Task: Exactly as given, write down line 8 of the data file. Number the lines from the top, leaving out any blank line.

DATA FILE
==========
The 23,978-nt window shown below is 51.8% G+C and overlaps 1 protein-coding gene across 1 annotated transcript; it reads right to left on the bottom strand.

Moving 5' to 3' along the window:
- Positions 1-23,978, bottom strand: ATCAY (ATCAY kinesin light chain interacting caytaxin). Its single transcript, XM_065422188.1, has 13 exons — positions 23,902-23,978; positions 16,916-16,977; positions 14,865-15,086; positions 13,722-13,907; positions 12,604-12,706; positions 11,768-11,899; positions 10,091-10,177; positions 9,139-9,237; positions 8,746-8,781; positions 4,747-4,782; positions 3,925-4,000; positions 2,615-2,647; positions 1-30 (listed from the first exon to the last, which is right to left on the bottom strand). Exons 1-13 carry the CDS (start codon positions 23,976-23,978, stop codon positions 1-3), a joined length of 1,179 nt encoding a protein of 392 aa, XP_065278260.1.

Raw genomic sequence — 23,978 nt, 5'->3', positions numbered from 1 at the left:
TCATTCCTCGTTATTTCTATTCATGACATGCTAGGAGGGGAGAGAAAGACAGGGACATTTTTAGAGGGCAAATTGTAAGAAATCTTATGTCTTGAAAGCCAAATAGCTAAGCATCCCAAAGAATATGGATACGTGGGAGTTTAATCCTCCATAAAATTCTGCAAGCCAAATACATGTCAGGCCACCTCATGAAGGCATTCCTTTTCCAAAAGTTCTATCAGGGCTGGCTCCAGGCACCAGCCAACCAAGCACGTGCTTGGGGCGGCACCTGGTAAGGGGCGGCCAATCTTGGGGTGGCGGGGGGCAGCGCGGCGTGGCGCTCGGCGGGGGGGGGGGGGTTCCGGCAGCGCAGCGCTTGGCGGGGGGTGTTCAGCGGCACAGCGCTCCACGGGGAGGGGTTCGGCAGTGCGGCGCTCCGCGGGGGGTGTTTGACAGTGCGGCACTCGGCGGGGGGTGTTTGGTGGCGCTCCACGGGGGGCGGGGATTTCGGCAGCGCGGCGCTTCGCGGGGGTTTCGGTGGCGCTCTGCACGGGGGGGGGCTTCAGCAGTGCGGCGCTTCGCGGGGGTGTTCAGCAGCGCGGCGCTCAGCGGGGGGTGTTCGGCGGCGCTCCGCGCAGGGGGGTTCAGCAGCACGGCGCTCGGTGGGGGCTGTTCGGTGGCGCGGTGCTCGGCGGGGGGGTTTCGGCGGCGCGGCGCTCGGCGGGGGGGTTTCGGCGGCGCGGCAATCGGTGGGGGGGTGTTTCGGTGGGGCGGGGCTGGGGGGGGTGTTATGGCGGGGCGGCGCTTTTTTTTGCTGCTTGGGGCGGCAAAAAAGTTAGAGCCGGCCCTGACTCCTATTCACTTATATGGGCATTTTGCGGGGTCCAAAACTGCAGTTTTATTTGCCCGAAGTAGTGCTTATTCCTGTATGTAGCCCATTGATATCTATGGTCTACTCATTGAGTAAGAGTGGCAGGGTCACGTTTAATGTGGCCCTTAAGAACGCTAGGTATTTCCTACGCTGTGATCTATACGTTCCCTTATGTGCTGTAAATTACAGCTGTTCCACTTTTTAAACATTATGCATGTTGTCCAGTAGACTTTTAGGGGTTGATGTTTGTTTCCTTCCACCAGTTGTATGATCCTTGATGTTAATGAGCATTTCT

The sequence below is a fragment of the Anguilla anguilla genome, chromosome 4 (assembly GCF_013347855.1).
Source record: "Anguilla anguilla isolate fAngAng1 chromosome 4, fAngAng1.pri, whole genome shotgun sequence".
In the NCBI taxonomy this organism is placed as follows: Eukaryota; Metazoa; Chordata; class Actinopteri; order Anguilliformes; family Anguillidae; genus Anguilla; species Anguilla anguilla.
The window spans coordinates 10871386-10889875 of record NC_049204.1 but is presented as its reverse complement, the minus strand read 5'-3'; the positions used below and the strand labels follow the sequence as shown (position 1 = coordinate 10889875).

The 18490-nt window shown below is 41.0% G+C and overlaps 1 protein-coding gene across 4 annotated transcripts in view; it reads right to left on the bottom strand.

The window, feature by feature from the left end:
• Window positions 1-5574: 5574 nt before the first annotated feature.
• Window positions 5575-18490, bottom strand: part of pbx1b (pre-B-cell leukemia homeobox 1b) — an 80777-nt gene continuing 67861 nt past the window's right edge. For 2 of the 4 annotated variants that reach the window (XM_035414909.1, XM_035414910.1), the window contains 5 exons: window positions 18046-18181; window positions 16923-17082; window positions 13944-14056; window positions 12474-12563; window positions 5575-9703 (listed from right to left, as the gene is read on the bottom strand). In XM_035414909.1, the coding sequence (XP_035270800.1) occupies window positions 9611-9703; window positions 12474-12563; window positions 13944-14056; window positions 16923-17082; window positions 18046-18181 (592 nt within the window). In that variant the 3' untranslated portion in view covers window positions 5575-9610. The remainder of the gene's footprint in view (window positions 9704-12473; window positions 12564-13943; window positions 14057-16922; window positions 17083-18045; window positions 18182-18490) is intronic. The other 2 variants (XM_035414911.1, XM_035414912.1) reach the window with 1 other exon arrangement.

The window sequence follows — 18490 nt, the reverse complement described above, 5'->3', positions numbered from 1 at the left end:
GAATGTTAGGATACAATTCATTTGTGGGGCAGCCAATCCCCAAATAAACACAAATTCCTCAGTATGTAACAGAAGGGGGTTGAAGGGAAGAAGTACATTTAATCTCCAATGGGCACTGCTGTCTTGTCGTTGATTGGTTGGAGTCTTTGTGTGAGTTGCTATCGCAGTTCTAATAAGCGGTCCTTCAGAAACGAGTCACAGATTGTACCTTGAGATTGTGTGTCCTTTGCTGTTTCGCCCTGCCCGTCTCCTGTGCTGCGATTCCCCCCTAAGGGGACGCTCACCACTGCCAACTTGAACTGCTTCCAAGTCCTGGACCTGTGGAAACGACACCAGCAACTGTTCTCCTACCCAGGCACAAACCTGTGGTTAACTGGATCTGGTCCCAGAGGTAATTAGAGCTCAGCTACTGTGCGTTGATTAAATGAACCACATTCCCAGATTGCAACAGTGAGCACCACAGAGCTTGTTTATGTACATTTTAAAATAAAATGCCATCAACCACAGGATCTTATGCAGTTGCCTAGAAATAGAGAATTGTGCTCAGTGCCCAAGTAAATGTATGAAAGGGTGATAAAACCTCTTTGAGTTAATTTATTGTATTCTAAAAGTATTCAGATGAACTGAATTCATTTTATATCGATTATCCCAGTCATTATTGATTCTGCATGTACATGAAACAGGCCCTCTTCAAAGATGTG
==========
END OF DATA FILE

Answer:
In the NCBI taxonomy this organism is placed as follows: Eukaryota; Metazoa; Chordata; class Actinopteri; order Anguilliformes; family Anguillidae; genus Anguilla; species Anguilla anguilla.